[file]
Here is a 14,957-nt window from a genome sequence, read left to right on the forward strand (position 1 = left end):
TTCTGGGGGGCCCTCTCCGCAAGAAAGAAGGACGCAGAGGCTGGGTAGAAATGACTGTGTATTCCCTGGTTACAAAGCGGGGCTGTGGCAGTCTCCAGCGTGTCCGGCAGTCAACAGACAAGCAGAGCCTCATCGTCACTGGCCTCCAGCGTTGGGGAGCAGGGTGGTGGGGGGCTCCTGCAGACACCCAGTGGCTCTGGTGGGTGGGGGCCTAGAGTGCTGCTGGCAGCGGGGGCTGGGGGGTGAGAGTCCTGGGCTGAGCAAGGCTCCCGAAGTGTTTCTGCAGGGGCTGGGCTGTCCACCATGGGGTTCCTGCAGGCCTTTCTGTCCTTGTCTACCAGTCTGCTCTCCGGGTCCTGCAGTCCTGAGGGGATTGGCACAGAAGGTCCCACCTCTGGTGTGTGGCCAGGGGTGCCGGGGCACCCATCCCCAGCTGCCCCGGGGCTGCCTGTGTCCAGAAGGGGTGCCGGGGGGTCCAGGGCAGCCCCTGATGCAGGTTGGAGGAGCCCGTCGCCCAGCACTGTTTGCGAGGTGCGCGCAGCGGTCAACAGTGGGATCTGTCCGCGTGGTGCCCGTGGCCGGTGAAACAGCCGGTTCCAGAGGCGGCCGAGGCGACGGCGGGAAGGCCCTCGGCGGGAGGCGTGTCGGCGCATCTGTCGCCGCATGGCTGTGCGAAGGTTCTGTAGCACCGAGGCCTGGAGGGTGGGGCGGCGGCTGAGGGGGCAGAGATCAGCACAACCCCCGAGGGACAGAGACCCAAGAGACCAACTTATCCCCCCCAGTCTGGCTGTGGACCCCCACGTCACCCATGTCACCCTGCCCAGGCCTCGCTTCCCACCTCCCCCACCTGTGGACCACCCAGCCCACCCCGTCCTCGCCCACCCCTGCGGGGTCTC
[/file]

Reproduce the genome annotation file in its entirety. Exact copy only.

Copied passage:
Here is a 14,957-nt window from a genome sequence, read left to right on the forward strand (position 1 = left end):
TTCTGGGGGGCCCTCTCCGCAAGAAAGAAGGACGCAGAGGCTGGGTAGAAATGACTGTGTATTCCCTGGTTACAAAGCGGGGCTGTGGCAGTCTCCAGCGTGTCCGGCAGTCAACAGACAAGCAGAGCCTCATCGTCACTGGCCTCCAGCGTTGGGGAGCAGGGTGGTGGGGGGCTCCTGCAGACACCCAGTGGCTCTGGTGGGTGGGGGCCTAGAGTGCTGCTGGCAGCGGGGGCTGGGGGGTGAGAGTCCTGGGCTGAGCAAGGCTCCCGAAGTGTTTCTGCAGGGGCTGGGCTGTCCACCATGGGGTTCCTGCAGGCCTTTCTGTCCTTGTCTACCAGTCTGCTCTCCGGGTCCTGCAGTCCTGAGGGGATTGGCACAGAAGGTCCCACCTCTGGTGTGTGGCCAGGGGTGCCGGGGCACCCATCCCCAGCTGCCCCGGGGCTGCCTGTGTCCAGAAGGGGTGCCGGGGGGTCCAGGGCAGCCCCTGATGCAGGTTGGAGGAGCCCGTCGCCCAGCACTGTTTGCGAGGTGCGCGCAGCGGTCAACAGTGGGATCTGTCCGCGTGGTGCCCGTGGCCGGTGAAACAGCCGGTTCCAGAGGCGGCCGAGGCGACGGCGGGAAGGCCCTCGGCGGGAGGCGTGTCGGCGCATCTGTCGCCGCATGGCTGTGCGAAGGTTCTGTAGCACCGAGGCCTGGAGGGTGGGGCGGCGGCTGAGGGGGCAGAGATCAGCACAACCCCCGAGGGACAGAGACCCAAGAGACCAACTTATCCCCCCCAGTCTGGCTGTGGACCCCCACGTCACCCATGTCACCCTGCCCAGGCCTCGCTTCCCACCTCCCCCACCTGTGGACCACCCAGCCCACCCCGTCCTCGCCCACCCCTGCGGGGTCTC